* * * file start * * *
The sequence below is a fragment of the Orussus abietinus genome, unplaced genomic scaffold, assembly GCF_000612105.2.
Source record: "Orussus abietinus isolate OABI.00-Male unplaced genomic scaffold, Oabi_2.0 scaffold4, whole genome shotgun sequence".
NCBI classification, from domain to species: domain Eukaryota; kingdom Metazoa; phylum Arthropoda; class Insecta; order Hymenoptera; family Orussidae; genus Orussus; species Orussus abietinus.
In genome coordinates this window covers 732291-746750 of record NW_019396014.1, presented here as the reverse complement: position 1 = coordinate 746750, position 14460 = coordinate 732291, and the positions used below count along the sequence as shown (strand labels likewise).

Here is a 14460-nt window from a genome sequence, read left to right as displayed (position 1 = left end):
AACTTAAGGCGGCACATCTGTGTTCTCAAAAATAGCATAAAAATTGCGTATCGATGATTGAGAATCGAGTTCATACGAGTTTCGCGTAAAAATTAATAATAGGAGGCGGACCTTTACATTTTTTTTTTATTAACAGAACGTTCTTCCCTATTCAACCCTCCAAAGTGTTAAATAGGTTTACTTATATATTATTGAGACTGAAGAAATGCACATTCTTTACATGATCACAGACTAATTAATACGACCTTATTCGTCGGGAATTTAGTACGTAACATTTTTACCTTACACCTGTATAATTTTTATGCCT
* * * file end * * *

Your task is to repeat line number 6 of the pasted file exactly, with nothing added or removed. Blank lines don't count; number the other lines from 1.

AACTTAAGGCGGCACATCTGTGTTCTCAAAAATAGCATAAAAATTGCGTATCGATGATTGAGAATCGAGTTCATACGAGTTTCGCGTAAAAATTAATAATAGGAGGCGGACCTTTACATTTTTTTTTTATTAACAGAACGTTCTTCCCTATTCAACCCTCCAAAGTGTTAAATAGGTTTACTTATATATTATTGAGACTGAAGAAATGCACATTCTTTACATGATCACAGACTAATTAATACGACCTTATTCGTCGGGAATTTAGTACGTAACATTTTTACCTTACACCTGTATAATTTTTATGCCT